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The power of financial education
Mastermind
#581 Posted : Friday, September 05, 2014 6:00:48 PM
Rank: Veteran


Joined: 1/25/2012
Posts: 1,620
Location: Langley
https://www.facebook.com...62496?ref=ts&fref=ts
If you have built castles in the air, your work need not be lost; that is where they should be. Now put the foundations under them.
Kenyan Oracle
#582 Posted : Friday, February 13, 2015 7:38:39 PM
Rank: Member


Joined: 5/31/2011
Posts: 187
Mwalimu Marty, what happened to you? Or you retired from teaching?
We still need the lessons coz we have not graduated yet.

You lose money chasing women, but you never lose women chasing money - NAS
Boris Boyka
#583 Posted : Friday, February 13, 2015 8:02:48 PM
Rank: Veteran


Joined: 11/15/2013
Posts: 1,976
Location: Here
Kenyan Oracle wrote:
Mwalimu Marty, what happened to you? Or you retired from teaching?
We still need the lessons coz we have not graduated yet.


You have learnt for a lot of years!!! graduate..since 2011 ni 4yrs. graduate in 8-4-4 Sad ama wewe ni mature entry smile
Everybody STEALS, a THIEF is one who's CAUGHT stealing something of LITTLE VALUE. !!!
Lolest!
#584 Posted : Friday, February 13, 2015 8:11:45 PM
Rank: Elder


Joined: 3/18/2011
Posts: 12,014
Location: Kianjokoma
Strive Masiyiwa's fb page could be of help for Marty 'orphans'
https://www.facebook.com.../496453373762496?fref=ts
Laughing out loudly smile Applause d'oh! Sad Drool Liar Shame on you Pray
Lolest!
#585 Posted : Saturday, February 14, 2015 9:15:53 AM
Rank: Elder


Joined: 3/18/2011
Posts: 12,014
Location: Kianjokoma
Quote:
I will share with you my life story.

I was born into a reasonably well-off family. My parents worked for the EAC, so we had lived in Kenya and Tanzania. We had drivers and many privileges that I took for granted. We owned property, farms, buses, and cars.

When I was 13 my dad was brutally murdered by the Idi Amin regime. My Dad died at the age of 44, just as I began to really know him and admire him as my true hero. I really loved him so much. I was so devastated and shocked..…words cannot describe. It was the most heart wrenching experience.

Not only were we robbed of a father and bread winner. Everything material we had was taken overnight. All the material things we had were all gone in a flash. Taken.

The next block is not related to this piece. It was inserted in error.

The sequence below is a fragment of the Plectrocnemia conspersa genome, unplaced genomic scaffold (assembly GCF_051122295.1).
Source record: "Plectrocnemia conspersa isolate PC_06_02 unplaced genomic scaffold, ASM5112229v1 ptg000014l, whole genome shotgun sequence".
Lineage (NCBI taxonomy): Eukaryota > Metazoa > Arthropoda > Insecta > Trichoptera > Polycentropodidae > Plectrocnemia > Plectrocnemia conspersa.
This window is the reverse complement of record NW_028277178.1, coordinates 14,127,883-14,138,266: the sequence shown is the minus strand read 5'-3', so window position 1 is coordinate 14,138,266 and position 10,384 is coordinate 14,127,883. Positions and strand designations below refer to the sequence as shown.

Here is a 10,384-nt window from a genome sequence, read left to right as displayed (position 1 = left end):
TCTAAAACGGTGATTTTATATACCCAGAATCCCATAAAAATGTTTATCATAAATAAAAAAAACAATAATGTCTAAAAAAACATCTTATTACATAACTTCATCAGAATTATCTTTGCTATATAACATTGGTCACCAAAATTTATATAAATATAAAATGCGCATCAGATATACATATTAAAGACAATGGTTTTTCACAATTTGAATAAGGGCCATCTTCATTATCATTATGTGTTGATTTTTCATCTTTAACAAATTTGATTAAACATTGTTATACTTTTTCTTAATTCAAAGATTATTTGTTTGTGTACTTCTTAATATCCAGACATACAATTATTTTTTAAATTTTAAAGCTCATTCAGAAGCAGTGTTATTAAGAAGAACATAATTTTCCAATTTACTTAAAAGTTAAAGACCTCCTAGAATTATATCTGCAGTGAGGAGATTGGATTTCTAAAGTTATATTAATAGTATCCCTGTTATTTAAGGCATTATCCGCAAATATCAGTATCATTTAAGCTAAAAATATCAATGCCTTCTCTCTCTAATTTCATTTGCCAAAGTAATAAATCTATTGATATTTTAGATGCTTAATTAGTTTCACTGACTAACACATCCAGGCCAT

Riches to rags doesn’t begin to describe what we went through. It was moments like these that I felt God had indeed forsaken us. Father Grimes of Namasagali college took me in with my siblings school fees or not for the next few years

The turning point in my life was about a year later, on the day when the family sat down on a mat, not a dining table, to have tea without Sugar for the first time. My mother insisted we just get used to it and drink the tea. Then my youngest brother started crying for Daddy. Then my mother who had 6 children by the age of 30 started crying too. Hysterically. And asking God to come and take us all. Then I felt a big lump in my throat.

That night I was on the Akamba Bus to Nairobi to look for some sugar. I returned the next day with a suitcase full of sugar – 15 kgs. I got the extra from concerned relatives that realised a 14-year old had come all the way to Kenya just for sugar. Traveling that far in those days was unheard of. It was like going to Syria today. Communication was hardly there. Crossing the border was scary but no one suspected a young kid to be smuggling sugar in a school suitcase. When I got back home there was so much delight and happiness. My mum hugged me. I automatically realized that I was no longer a boy. I had become a man. That one act had re-defined me. The neighbors heard on the grapevine that I had brought sugar and almost begged to buy some. So we sold them half, and got 4 times what it had cost. And I was on the bus back to Kenya for another suitcase of sugar…and so my career began.

Do you know what it is to live without a Door lock on the front of your house, or not to have a bathroom door that actually closed? That is the loss of Dignity. I had to restore our dignity, and family Self Esteem.

Do you really know the Importance of jobs to society?

After 6 years in senior school, and 3 years at Uni, if you then spend the next 3 years looking for a job, knocking at so many doors and walking till the soles of your shoes are gone. With your now tattered CV in your hand. Your self esteem will no doubt diminish.

I encourage many of you to go out there and start up a business that creates jobs.
We need young people who will find a creative idea or a solution to a problem, grab the opportunity, take the risk, and set aside or postpone the comforts of today by setting up a businesses that will provide jobs and profit for tomorrow.

Jobs are what allow people to feel useful and build their self-esteem.

Jobs make people productive members of the community.

Jobs make people feel they are worthy citizens.

It is you the youth of today that go into business with knowledge and skills that have the power to harness the creativity and talents of others to achieve a common good. To put labor, capital and other factors of production to work.

This should make Uganda more competitive and a useful member of the greater East African region.

Let me make it clear to you all: Job creation is a priority for any nation to move forward.

I say to you, get a job if that’s the best option open to you, for not everyone can start a business. Take the job and work as hard as you can. Learn everything these companies can teach you-and build a network of contacts and friends, then leave whilst you still have the energy!